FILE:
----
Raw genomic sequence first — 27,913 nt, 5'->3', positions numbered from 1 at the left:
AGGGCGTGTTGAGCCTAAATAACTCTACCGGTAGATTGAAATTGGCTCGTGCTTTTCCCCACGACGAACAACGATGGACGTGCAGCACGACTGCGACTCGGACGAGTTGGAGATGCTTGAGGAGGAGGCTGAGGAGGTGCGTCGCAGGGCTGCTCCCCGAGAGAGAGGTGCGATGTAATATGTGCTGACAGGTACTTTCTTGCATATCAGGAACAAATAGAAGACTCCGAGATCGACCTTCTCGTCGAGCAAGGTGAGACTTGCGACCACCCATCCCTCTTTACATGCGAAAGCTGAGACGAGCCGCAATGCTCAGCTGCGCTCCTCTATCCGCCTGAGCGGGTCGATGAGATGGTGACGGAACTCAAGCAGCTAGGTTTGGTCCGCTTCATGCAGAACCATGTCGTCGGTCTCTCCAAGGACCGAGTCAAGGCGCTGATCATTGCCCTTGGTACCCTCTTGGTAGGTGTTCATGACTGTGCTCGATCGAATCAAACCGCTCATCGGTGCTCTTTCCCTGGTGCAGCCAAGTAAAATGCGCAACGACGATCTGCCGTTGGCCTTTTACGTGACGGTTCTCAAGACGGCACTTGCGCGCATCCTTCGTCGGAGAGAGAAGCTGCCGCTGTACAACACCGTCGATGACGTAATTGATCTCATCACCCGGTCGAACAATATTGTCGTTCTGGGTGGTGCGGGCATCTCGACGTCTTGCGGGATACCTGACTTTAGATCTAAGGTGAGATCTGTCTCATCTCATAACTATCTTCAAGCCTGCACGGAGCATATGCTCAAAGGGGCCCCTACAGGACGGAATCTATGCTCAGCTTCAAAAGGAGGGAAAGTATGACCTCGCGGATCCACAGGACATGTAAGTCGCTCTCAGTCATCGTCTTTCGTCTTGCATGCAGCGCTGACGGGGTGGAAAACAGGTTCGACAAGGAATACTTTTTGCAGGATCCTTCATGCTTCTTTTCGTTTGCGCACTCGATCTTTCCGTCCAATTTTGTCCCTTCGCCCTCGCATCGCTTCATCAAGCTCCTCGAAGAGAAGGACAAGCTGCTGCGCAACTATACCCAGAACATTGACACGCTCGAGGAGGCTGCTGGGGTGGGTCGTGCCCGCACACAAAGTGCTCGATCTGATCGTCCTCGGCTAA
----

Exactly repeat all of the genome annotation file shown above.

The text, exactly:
Raw genomic sequence first — 27,913 nt, 5'->3', positions numbered from 1 at the left:
AGGGCGTGTTGAGCCTAAATAACTCTACCGGTAGATTGAAATTGGCTCGTGCTTTTCCCCACGACGAACAACGATGGACGTGCAGCACGACTGCGACTCGGACGAGTTGGAGATGCTTGAGGAGGAGGCTGAGGAGGTGCGTCGCAGGGCTGCTCCCCGAGAGAGAGGTGCGATGTAATATGTGCTGACAGGTACTTTCTTGCATATCAGGAACAAATAGAAGACTCCGAGATCGACCTTCTCGTCGAGCAAGGTGAGACTTGCGACCACCCATCCCTCTTTACATGCGAAAGCTGAGACGAGCCGCAATGCTCAGCTGCGCTCCTCTATCCGCCTGAGCGGGTCGATGAGATGGTGACGGAACTCAAGCAGCTAGGTTTGGTCCGCTTCATGCAGAACCATGTCGTCGGTCTCTCCAAGGACCGAGTCAAGGCGCTGATCATTGCCCTTGGTACCCTCTTGGTAGGTGTTCATGACTGTGCTCGATCGAATCAAACCGCTCATCGGTGCTCTTTCCCTGGTGCAGCCAAGTAAAATGCGCAACGACGATCTGCCGTTGGCCTTTTACGTGACGGTTCTCAAGACGGCACTTGCGCGCATCCTTCGTCGGAGAGAGAAGCTGCCGCTGTACAACACCGTCGATGACGTAATTGATCTCATCACCCGGTCGAACAATATTGTCGTTCTGGGTGGTGCGGGCATCTCGACGTCTTGCGGGATACCTGACTTTAGATCTAAGGTGAGATCTGTCTCATCTCATAACTATCTTCAAGCCTGCACGGAGCATATGCTCAAAGGGGCCCCTACAGGACGGAATCTATGCTCAGCTTCAAAAGGAGGGAAAGTATGACCTCGCGGATCCACAGGACATGTAAGTCGCTCTCAGTCATCGTCTTTCGTCTTGCATGCAGCGCTGACGGGGTGGAAAACAGGTTCGACAAGGAATACTTTTTGCAGGATCCTTCATGCTTCTTTTCGTTTGCGCACTCGATCTTTCCGTCCAATTTTGTCCCTTCGCCCTCGCATCGCTTCATCAAGCTCCTCGAAGAGAAGGACAAGCTGCTGCGCAACTATACCCAGAACATTGACACGCTCGAGGAGGCTGCTGGGGTGGGTCGTGCCCGCACACAAAGTGCTCGATCTGATCGTCCTCGGCTAA